Studies by the Centers for Disease Control and Prevention show that 5% to 10% of patients in acute care facilities contract infections there—a figure that’s been on the rise for the last 30 years.
To combat airborne infections, an HVAC engineering company now is working with a tech company to offer remote computing power to run computational fluid dynamics models. The system aims to reduce the chance that patients will contract what are known as hospital-acquired infections by making it easier for designers to ensure critical care facilities are safer places to be.
By minutely modeling airflow, HVAC engineers can guide contaminated air away from patients and out of the room. They also can help eliminate areas of stagnant air—which can harbor infectious agents—in any section of the room.
But any good CFD software running on a very powerful computer can perform such operations. What makes this one different is its easy accessibility for users.
“We have a cloud-based fluid dynamics platform that is available on demand—pay as you go. It uses graphics cards to reduce simulation time and cut the cost by up to 80%,” says Scott Walton, vice president of Envenio, which offers a flexible CFD solver called EXN/Aero.
It was the flexibility of EXN/Aero that caught the attention of Pierre Bombardier, a software engineer at engineering consultant Faure QEI, Meylan, France, who recently used it to cleanse an operating room’s airflow.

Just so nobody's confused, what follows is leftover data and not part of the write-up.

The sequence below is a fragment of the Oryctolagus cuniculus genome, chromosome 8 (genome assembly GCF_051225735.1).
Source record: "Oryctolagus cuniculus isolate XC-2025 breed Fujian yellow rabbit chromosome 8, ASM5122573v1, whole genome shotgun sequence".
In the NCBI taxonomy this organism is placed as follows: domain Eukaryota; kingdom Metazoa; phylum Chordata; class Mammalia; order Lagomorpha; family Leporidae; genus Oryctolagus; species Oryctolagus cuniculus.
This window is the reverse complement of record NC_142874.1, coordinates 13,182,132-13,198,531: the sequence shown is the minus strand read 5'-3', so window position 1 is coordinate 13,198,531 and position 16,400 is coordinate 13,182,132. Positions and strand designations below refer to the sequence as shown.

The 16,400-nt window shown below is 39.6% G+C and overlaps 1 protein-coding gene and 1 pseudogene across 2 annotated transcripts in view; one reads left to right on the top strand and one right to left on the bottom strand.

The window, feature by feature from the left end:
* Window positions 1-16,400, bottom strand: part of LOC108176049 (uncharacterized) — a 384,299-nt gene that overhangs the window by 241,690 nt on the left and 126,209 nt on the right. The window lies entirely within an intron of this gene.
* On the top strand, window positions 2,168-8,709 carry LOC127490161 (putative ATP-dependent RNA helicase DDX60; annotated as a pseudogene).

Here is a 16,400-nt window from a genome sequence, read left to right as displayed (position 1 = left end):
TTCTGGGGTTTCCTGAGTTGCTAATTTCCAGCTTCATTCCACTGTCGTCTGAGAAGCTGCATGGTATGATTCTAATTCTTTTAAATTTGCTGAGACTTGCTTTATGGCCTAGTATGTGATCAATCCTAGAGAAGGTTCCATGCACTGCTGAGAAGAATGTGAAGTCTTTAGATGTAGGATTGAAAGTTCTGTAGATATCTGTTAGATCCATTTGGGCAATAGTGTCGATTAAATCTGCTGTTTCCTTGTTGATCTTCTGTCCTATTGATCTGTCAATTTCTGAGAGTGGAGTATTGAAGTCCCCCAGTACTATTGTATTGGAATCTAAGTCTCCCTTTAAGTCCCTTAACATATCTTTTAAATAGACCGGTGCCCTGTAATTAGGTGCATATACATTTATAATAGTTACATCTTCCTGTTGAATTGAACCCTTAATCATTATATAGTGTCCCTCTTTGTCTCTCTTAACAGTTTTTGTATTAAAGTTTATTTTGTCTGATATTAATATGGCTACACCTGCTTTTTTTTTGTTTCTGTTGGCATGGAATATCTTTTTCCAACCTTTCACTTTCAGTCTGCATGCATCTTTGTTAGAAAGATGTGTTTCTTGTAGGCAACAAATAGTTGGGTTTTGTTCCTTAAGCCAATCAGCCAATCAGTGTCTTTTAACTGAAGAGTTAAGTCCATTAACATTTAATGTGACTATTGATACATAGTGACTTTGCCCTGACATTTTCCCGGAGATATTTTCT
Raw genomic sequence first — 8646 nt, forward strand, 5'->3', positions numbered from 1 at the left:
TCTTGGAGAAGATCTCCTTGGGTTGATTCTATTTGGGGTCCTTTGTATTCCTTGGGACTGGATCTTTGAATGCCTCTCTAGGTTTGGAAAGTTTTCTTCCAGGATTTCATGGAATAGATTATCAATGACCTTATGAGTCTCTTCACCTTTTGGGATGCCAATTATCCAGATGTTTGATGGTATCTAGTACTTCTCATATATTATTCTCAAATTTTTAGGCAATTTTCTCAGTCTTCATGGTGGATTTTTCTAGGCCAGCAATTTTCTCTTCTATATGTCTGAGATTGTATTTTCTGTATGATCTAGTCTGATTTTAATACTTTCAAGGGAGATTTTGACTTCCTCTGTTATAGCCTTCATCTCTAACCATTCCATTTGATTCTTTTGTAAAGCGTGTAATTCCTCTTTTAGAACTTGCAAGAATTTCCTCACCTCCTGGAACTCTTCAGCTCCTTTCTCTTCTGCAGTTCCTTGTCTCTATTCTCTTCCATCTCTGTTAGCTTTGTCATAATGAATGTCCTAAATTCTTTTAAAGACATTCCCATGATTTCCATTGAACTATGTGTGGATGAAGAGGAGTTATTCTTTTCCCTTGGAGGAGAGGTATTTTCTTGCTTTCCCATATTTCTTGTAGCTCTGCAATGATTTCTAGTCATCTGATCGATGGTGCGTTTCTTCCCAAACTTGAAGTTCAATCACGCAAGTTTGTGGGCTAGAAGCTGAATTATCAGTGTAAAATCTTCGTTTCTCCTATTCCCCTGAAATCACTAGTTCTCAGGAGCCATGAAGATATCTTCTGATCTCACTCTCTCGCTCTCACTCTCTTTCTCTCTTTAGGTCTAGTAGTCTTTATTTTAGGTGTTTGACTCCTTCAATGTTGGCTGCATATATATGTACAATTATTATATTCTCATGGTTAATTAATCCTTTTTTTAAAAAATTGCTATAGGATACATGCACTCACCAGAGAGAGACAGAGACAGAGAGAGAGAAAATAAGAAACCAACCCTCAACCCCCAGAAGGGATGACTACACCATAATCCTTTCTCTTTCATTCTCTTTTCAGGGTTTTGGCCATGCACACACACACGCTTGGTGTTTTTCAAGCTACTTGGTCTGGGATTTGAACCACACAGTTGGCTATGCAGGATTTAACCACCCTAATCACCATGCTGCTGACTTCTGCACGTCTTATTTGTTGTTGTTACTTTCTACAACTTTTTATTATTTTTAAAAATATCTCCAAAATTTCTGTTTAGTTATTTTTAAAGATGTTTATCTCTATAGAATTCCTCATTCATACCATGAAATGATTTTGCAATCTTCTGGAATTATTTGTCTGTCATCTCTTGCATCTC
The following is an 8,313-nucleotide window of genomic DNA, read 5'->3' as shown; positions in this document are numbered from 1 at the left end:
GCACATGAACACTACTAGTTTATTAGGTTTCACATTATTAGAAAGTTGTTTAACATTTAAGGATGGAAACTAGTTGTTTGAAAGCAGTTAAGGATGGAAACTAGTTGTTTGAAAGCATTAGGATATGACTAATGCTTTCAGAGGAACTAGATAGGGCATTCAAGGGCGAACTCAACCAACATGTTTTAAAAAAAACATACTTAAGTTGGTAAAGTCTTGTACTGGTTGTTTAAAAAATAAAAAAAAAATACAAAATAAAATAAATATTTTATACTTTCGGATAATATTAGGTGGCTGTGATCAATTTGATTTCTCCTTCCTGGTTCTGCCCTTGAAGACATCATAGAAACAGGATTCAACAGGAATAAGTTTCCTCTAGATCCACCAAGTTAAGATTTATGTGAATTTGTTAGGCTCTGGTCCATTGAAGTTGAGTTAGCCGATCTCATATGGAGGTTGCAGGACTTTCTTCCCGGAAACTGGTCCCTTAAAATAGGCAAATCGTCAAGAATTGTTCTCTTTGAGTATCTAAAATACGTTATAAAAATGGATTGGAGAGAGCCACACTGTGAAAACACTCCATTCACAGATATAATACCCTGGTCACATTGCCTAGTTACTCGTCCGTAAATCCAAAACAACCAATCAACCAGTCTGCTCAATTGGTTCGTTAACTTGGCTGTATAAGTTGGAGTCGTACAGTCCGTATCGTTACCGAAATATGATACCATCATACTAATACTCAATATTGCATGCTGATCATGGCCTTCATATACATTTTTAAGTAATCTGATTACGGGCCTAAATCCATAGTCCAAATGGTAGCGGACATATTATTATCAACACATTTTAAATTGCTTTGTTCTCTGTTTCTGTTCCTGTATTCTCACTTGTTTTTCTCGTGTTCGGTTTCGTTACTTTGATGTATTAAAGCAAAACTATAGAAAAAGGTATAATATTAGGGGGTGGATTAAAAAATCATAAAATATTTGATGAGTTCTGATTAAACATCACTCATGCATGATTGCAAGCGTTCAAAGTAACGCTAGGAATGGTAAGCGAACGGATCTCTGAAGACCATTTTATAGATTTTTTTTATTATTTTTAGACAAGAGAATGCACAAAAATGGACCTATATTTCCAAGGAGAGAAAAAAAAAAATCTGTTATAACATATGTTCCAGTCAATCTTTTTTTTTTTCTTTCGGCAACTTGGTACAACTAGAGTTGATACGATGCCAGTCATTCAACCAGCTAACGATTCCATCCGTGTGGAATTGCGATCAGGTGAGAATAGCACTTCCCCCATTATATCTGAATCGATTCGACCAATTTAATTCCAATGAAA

“What’s really new is to be able to choose the right computing power according to whether the model is big and the project is urgent or not. That is hugely appealing for our business, day to day, because we don’t know what and when the next job will be,” says Bombardier.
Envenio’s services let users harness the power of a few or many NVIDIA graphics cards in the cloud—effectively turning a laptop or even a Chromebook into a supercomputer. If a project is urgent, multiple CFD models can be run at once.
“Presently we have options for either a dual K40 GPU option, which will handle approximately 25 million cells, at $13.50 USD per hour, or a 4 GPU K80 system that will handle approximately 50 million cells, at $14.85 per hour,” says Scott Treat, Envenio’s sales engineer. “We will soon be rolling out additional tiers, with eight options handling up to approximately 200 million cells.”
Treat references a high-end NVIDIA graphics card, the Tesla K40, with a clock speed of up to 875 GHz (when boosted) per card. The millions of cells he mentions are like the squares on graphing paper, only cubes in 3D and used to measure room volume. For CFD modeling purposes, the room is divided into these cells. The cell size determines the granularity of the CFD model and thus the computing power required.
If a user makes the cells large enough, he or she can run many models at the same time, and for the same price as running a single, more detailed model. Super granular modeling usually isn’t necessary to track the flow of air, says Treat. “You could simulate the flow of air around the handle of a desk drawer very accurately,” says Treat. “You would typically not want to do that. It doesn’t contain a whole bunch of data you need.”
Previously, Bombardier used a different thermo-fluid software that he says cost him about $10,000 a year. EXN/Aero costs $250 a month plus $15 an hour for a basic package, says Walton.